• Gray whale, Western North Pacific• Frasers dolphin, Hawaii.*
• Melon-headed whale.*
○ Hawaiian islands.
○ Kohala Resident.
• Pygmy killer whale, Hawaii.*
• False Killer whale.*
○ Northwest Hawaiian Islands.
○ Hawaii Pelagic.
• Killer whale, Hawaii.*
• Short-finned pilot whale, Hawaii.*
• Blainville's beaked whale, Hawaii Pelagic.*
Start Printed Page 78311
• Cuvier's beaked whale, Hawaii Pelagic.*
• Longman's beaked whale, Hawaii.*
• Pygmy sperm whale, Hawaii.*
• Dwarf sperm whale, Hawaii.
• Bryde's whale, Hawaii.*
• Minke whale, Hawaii.*
* Includes updated abundance estimates.

Updated Abundance Estimates for Hawaiian Stocks

The majority of Hawaii reports contain new abundance estimates for all Hawaiian Islands Cetacean Assessment Survey (HICEAS) years (2002, 2010, and 2017) using a consistent analysis approach across years. Some stocks use model-based estimates of abundance when available.

False Killer Whale, All Pacific Stocks

The stock range and boundaries of the three Hawaiian stocks of false killer whales were recently reevaluated, given significant new information on the occurrence and movements of each stock in Bradford et al. (2015), and further revised for the pelagic stock in Bradford et al. (2020). A new model-based methodology, taking into account the removal of the inner stock boundary for the pelagic stock, was used to estimate abundance. This resulted in new abundance, NMIN, and PBR estimates for the Hawaii EEZ and broader central Pacific study area.

Common Bottlenose Dolphin-Hawaii Pelagic

There were no sightings of bottlenose dolphins during systematic survey effort in 2017, and therefore design-based estimates are not available. This results in an undetermined abundance estimate (previously 21,815) and correspondingly, the PBR for this population is now undetermined (previously 140).

References

Bradford, A.L., E.M. Oleson, R.W. Baird, C.H. Boggs, K.A. Forney, and N.C. Young. 2015. Revised stock boundaries for false killer whales (Pseudorca crassidens) in Hawaiian waters. U.S. Department of Commerce, NOAA Technical Memorandum. NOAA-TM-NMFS-PIFSC-47, 29 p.

Bradford, A.L., E.A. Becker, E.M. Oleson, K.A. Forney, J.E. Moore, and J. Barlow. 2020. Abundance estimates of false killer whales in Hawaiian waters and the broader central Pacific. U.S. Department of Commerce, NOAA Technical Memorandum NOAA-TM-NMFS-PIFSC-104, 78 p.

Carretta, J.V., K.A. Forney, E.M. Oleson, D.W. Weller, A.R. Lang, J. Baker, M.M. Muto, B. Hanson, A.J. Orr, H. Huber, M.S. Lowry, J. Barlow, J.E. Moore, D. Lynch, L. Carswell, and R.L. Brownell Jr. 2020. U.S. Pacific marine mammal stock assessments: 2019. U.S. Department of Commerce, NOAA Technical Memorandum NMFS-SWFSC-629, 385 p.

DWH MMIQT. 2015. Models and analyses for the quantification of injury to Gulf of Mexico cetaceans from the Deepwater Horizon Oil Spill, MM_TR.01_Schwacke_Quantification.of.Injury.to.GOM.Cetaceans. Southeast Fisheries Science Center Reference Document PRBD-2020-02.

Garrison, L.P., J. Ortega-Ortiz, and G. Rappucci. 2020. Abundance of marine mammals in the waters of the U.S. Gulf of Mexico in the summer of 2017 and 2018. Southeast Fisheries Science Center Reference Document PRBD-2020-07, 55 p.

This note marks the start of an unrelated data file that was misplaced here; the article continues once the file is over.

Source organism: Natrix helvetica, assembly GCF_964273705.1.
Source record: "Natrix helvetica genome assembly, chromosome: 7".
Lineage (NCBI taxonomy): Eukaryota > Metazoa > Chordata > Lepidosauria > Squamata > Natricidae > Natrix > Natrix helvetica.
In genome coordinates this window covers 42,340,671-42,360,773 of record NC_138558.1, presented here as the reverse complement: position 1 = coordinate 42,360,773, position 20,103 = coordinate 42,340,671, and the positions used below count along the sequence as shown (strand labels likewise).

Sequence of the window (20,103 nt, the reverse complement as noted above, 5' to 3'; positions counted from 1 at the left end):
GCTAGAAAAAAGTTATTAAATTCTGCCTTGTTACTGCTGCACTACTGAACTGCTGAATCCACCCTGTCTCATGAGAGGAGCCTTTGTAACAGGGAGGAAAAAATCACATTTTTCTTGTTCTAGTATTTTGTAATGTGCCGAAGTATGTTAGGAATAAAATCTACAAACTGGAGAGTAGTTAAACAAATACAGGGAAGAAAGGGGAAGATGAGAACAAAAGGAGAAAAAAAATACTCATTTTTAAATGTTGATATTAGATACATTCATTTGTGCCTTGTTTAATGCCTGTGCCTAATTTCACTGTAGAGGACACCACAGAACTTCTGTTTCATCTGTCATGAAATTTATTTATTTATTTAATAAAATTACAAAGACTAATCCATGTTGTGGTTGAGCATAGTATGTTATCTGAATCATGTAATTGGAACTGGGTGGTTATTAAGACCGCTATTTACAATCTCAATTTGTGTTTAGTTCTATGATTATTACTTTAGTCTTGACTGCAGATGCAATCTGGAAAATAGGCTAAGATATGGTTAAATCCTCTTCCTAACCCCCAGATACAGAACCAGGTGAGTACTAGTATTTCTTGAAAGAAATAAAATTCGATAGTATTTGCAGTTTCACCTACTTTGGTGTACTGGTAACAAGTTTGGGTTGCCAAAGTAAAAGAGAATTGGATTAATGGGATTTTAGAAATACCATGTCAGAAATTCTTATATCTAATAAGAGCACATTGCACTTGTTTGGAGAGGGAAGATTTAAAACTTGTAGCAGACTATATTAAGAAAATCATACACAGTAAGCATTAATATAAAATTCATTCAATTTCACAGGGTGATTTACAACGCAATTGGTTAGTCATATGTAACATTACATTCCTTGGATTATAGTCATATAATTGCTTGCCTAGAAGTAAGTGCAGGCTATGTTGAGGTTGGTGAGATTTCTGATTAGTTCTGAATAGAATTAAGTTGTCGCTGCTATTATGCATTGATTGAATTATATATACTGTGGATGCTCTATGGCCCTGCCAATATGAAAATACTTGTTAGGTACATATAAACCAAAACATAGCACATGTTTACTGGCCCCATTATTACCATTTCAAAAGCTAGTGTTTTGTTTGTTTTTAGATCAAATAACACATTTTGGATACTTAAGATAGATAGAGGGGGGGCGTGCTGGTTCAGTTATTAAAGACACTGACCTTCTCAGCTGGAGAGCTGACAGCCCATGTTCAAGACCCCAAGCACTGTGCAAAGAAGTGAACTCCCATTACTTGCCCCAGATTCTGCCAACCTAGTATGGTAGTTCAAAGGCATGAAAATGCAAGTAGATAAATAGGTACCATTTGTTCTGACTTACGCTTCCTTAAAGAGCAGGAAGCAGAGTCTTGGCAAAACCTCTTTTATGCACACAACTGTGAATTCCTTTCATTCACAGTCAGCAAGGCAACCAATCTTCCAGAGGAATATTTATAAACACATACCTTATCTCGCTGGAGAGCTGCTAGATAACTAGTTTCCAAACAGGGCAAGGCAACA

Garrison, L.P., K. Barry, and W. Hoggard. 2017. The abundance of coastal morphotype bottlenose dolphins on the U.S. east coast: 2002-2016. Southeast Fisheries Science Center Reference Document PRBD-2017-01, 43 p.

Hayes, S.A., E. Josephson, K. Maze-Foley, and P.E. Rosel, Editors. 2020. U.S. Atlantic and Gulf of Mexico marine mammal stock assessments—2019. U.S. Department of Commerce, NOAA Technical Memorandum NMFS-NE-264, 477 p.

Laake, J.L. and D.L. Borchers. 2004. Methods for incomplete detection at distance zero, In: Advanced distance sampling, edited by S.T. Buckland, D.R. Andersen, K.P. Burnham, J.L. Laake, and L. Thomas, p. 108-189, Oxford University Press, New York.

Muto, M.M., V.T. Helker, B.J. Delean, R.P. Angliss, P.L. Boveng, J.M. Breiwick, B.M. Brost, M.F. Cameron, P.J. Clapham, S.P. Dahle, M.E. Dahlheim, B.S. Fadely, M.C. Ferguson, L.W. Fritz, R.C. Hobbs, Y.V. Ivashchenko, A.S. Kennedy, J.M. London, S.A. Mizroch, R.R. Ream, E.L. Richmond, K.E.W. Shelden, K.L. Sweeney, R.G. Towell, P.R. Wade, J.M. Waite, and A.N. Zerbini. 2020. Alaska marine mammal stock assessments, 2019. U.S. Department of Commerce, NOAA Technical Memorandum NMFS-AFSC-404, 395 p.

National Marine Fisheries Service (NMFS). 2016. Guidelines for preparing stock assessment reports pursuant to the 1994 amendments to the Marine Mammal Protection Act, 23 p.

Pace, R.M., III, P.J. Corkeron, and S.D. Kraus. 2017. State-space mark-recapture estimates reveal a recent decline in abundance of North Atlantic right whales. Ecol. and Evol. 7:8730-8741. DOI: 10.1002/ece3.3406.

Pace, R.M., III, R. Williams, A.R. Knowlton, H.M. Pettis, and S.D. Kraus. Submitted. Cryptic mortality of North Atlantic right whales.

Robbins, J. and R.M. Pace, III. 2018. Trends in abundance of North Atlantic humpback whales in the Gulf of Maine. EE133F-17-SE-1320 Task I Contract Report. Northeast Fisheries Science Center, Woods Hole, MA.

Wade, P.R., C. Boyd, K.E.W. Shelden, and C.L. Sims. 2019. Chapter 2: Group size estimates and revised abundance estimates and trend for the Cook Inlet beluga population. In K.E.W. Shelden and P.R. Wade (eds.), Aerial surveys, distribution, abundance, and trend of belugas (Delphinapterus leucas) in Cook Inlet, Alaska, June 2018. AFSC Processed Rep. 2019-09, 93 p. Alaska Fisheries Science Center, Seattle, WA.

Start Signature

Dated: November 30, 2020.

Christopher Wayne Oliver,

Assistant Administrator for Fisheries, National Marine Fisheries Service.

End Signature End Supplemental Information

[FR Doc. 2020-26681 Filed 12-3-20; 8:45 am]